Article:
Archive for the ‘Recipes’ Category

Checking In:
Beetroot Chocolate Cake

Time goes by in a daze. I spend my days doing the same tasks without much variation. I work and I cook and I watch television and I read and I sleep. Stir crazy, I think, is the word for it.

The snow was a good break. It’s been nearly a decade for me since real snow, and even though it wasn’t real, get-out-of-school snow, it was a change from the city’s usual sleet-slush, and we drove out to Spandauer Forst the Sunday after it stuck to take a walk crisscross over the frozen waterways and under delicate ropy loops still clinging to the branches.

It’s gone now. The snowman the one child living in my building built in the courtyard is just an unpeeled carrot on the flagstones. The sky endlessly dribbles out a wintry mix, or just rain when it’s feeling particularly uninspired. The trees are dead, my plants are dying, and I lost my new raincoat. All day, I’ve been singing Leonard Cohen.

Some good news. I never loved green tea before, but now I crave its musky smell, like an old red barn filled with damp hay drying from the heat of itself.

I crave its musky smell, like an old red barn filled with damp hay drying from the heat of itself.

Cat is changing, too. He’s becoming fond of reading. In the evenings, I sit on the couch with a mug of hot drink and a book, and he slinks in beneath my arm, then crawls carefully across one leg and purrs with a deep-throated decisiveness and sleepish eyes. When he tires of being too close – because he’s wary of prolonged closeness – he sprawls himself against my calf, back just brushed against it, so that he’s there, but not there there. » Continue reading this post...

Adultish:
Pumpkin & Chestnut Gnocchi
with Walnut Sage Sauce

The other day I was lying in bed, the cat curled up somewhere under the blankets beside me. It was around noon and I was working, laptop perched on my legs, coffee within reach, a whole, peeled kohlrabi I was eating like an apple lobbed into the side of my mouth. I was wearing my loose cotton overalls, ridiculous fuzzed socks that look like cat’s paws, my hair piled in a mess somewhere at the back of my head. I am a grownup, I thought. And I was filled with wonder at the thought.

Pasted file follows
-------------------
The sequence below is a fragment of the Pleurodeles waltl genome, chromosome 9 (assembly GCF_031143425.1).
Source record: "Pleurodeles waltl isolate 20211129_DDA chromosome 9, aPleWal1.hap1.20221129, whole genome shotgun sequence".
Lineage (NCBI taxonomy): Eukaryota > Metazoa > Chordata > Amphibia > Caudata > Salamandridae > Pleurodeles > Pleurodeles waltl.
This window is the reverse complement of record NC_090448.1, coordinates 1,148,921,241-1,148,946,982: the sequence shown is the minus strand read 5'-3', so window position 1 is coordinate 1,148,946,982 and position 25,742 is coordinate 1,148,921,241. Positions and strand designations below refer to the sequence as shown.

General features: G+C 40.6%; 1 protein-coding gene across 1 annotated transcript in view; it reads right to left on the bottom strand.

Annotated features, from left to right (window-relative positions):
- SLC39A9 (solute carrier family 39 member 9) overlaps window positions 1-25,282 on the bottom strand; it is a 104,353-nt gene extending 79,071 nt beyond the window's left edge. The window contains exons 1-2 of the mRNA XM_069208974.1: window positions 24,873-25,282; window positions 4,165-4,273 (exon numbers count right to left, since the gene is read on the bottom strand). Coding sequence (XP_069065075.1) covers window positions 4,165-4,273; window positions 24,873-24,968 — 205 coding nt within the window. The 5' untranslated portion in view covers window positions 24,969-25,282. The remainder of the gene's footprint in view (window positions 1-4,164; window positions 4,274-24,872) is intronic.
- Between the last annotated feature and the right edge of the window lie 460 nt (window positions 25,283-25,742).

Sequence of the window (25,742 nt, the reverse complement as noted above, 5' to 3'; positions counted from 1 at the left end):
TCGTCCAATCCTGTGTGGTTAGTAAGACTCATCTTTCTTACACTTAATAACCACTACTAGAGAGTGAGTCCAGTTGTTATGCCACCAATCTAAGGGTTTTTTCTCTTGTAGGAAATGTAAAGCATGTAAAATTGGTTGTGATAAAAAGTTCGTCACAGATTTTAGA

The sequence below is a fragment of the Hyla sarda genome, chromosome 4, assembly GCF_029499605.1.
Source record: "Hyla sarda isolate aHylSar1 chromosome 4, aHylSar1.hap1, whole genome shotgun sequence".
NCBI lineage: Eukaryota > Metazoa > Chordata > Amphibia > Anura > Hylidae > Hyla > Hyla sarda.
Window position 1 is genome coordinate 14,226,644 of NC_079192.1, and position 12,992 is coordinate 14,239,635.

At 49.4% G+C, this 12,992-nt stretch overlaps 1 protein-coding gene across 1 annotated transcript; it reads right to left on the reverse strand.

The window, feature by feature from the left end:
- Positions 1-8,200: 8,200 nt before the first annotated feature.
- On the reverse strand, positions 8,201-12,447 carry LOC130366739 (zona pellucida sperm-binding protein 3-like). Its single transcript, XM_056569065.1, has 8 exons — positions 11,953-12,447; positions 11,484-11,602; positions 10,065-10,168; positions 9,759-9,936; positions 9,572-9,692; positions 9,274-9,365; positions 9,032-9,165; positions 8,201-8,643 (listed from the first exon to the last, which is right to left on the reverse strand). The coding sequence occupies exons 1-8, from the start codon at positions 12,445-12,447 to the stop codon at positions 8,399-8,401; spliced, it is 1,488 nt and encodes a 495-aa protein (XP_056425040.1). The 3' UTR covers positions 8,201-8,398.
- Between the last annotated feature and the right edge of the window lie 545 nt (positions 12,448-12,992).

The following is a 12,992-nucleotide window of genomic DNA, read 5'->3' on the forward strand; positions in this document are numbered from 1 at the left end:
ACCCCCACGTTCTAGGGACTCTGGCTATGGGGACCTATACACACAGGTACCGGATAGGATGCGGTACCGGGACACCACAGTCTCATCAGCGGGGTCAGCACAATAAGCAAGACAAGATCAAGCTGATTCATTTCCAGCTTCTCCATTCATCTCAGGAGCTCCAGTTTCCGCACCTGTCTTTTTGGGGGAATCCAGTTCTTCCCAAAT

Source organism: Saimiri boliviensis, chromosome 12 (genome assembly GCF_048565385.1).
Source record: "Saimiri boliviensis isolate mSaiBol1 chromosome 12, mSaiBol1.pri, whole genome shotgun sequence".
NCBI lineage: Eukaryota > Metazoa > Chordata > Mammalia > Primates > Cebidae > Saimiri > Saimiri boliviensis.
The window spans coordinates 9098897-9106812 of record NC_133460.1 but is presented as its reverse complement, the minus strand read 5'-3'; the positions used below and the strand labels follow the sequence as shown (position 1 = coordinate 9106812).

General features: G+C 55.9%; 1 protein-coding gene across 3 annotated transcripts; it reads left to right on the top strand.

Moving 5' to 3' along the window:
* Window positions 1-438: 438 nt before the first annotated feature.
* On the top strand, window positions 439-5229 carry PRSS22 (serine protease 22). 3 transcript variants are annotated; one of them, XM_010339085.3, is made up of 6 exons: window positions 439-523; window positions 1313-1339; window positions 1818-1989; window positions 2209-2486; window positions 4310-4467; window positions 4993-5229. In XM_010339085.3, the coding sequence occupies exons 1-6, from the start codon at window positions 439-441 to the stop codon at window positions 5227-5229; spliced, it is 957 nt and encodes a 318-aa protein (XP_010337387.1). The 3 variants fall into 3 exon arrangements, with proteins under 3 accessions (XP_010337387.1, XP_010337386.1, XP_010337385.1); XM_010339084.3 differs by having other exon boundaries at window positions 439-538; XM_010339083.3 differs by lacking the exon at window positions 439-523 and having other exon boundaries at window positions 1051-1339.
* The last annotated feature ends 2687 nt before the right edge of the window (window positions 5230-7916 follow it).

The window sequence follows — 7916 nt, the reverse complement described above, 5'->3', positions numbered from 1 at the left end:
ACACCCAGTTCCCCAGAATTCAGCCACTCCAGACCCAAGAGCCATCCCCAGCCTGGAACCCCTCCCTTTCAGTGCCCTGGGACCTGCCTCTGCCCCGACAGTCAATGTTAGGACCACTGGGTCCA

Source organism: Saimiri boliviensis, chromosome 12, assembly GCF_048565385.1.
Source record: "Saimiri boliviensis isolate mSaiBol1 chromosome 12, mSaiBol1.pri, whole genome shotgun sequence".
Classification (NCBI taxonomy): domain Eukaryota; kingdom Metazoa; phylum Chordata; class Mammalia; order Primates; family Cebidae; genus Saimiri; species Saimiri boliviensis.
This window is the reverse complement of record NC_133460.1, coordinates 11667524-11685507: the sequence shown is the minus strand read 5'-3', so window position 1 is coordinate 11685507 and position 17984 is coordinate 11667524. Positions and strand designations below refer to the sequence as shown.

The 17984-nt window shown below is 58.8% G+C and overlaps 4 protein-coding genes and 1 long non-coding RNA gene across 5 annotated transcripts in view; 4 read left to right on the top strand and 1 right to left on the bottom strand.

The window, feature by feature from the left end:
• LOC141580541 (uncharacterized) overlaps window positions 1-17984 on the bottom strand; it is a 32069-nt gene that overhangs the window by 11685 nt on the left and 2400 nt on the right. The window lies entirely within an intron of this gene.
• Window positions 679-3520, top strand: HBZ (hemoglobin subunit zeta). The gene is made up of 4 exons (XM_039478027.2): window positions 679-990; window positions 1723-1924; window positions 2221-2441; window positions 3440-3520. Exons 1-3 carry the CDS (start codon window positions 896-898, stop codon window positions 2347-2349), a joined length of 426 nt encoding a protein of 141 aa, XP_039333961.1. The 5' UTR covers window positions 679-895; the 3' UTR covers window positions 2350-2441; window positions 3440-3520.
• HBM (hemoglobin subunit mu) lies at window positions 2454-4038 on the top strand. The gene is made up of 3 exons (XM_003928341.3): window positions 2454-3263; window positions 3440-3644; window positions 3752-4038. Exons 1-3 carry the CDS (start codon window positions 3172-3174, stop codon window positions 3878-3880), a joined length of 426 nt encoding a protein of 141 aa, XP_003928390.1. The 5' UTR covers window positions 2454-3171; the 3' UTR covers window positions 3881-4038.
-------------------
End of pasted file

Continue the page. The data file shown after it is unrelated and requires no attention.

A few mornings ago, between a high-intensity ab workout and a run through the park, I baked a cake. I took a nap with the cat. I ate the cake. I was the master of my destiny. By evening, I was slumped on the couch, talking about feelings and feeling about as mature as a pubescent teen clutching a stuffed animal and struggling with eye contact. Funny, how a day can go.

I think a lot about being a grownup and what counts as being one. Is it paying your own bills? Having a job? Owning a house? Or is it more the emotional work of remembering to call people on their birthdays without needing to be nagged, sending a bouquet of flowers to a sick friend, bringing someone a meal? Is it an age you reach, the moment you move into your own apartment, the minute you become a parent?

Is it an age you reach, the moment you move into your own apartment, the minute you become a parent?

Sometimes, when I confess these thoughts to friends, they look at me as if I’ve just said something very silly. “Of course you’re an adult,” they say. “Of course,” I say. “I know that.”

But most of the time, I feel neither adult nor not; I feel like I’m simply living my life, putting one day after the other, just doing the things. » Continue reading this post...

A Weekend in the Uckermark:
Breakfast Salad